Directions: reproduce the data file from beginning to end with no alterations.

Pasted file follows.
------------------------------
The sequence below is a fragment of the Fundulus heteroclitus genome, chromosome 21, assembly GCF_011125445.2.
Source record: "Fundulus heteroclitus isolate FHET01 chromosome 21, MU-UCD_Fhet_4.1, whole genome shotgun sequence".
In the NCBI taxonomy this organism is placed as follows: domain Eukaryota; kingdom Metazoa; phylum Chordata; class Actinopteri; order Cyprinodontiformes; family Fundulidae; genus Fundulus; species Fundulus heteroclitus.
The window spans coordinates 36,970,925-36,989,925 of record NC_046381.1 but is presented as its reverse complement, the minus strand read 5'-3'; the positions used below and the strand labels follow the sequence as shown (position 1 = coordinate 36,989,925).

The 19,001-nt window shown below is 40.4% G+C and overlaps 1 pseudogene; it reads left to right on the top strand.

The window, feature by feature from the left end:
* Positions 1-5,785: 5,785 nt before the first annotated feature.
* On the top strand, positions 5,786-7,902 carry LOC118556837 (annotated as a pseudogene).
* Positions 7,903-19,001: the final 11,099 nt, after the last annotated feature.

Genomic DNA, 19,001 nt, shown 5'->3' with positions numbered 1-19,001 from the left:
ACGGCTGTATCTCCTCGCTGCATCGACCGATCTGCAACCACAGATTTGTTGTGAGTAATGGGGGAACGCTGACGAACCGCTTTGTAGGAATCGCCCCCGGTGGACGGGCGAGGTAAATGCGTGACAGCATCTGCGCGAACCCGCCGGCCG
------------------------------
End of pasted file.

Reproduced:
The sequence below is a fragment of the Fundulus heteroclitus genome, chromosome 21, assembly GCF_011125445.2.
Source record: "Fundulus heteroclitus isolate FHET01 chromosome 21, MU-UCD_Fhet_4.1, whole genome shotgun sequence".
In the NCBI taxonomy this organism is placed as follows: domain Eukaryota; kingdom Metazoa; phylum Chordata; class Actinopteri; order Cyprinodontiformes; family Fundulidae; genus Fundulus; species Fundulus heteroclitus.
The window spans coordinates 36,970,925-36,989,925 of record NC_046381.1 but is presented as its reverse complement, the minus strand read 5'-3'; the positions used below and the strand labels follow the sequence as shown (position 1 = coordinate 36,989,925).

The 19,001-nt window shown below is 40.4% G+C and overlaps 1 pseudogene; it reads left to right on the top strand.

The window, feature by feature from the left end:
* Positions 1-5,785: 5,785 nt before the first annotated feature.
* On the top strand, positions 5,786-7,902 carry LOC118556837 (annotated as a pseudogene).
* Positions 7,903-19,001: the final 11,099 nt, after the last annotated feature.

Genomic DNA, 19,001 nt, shown 5'->3' with positions numbered 1-19,001 from the left:
ACGGCTGTATCTCCTCGCTGCATCGACCGATCTGCAACCACAGATTTGTTGTGAGTAATGGGGGAACGCTGACGAACCGCTTTGTAGGAATCGCCCCCGGTGGACGGGCGAGGTAAATGCGTGACAGCATCTGCGCGAACCCGCCGGCCG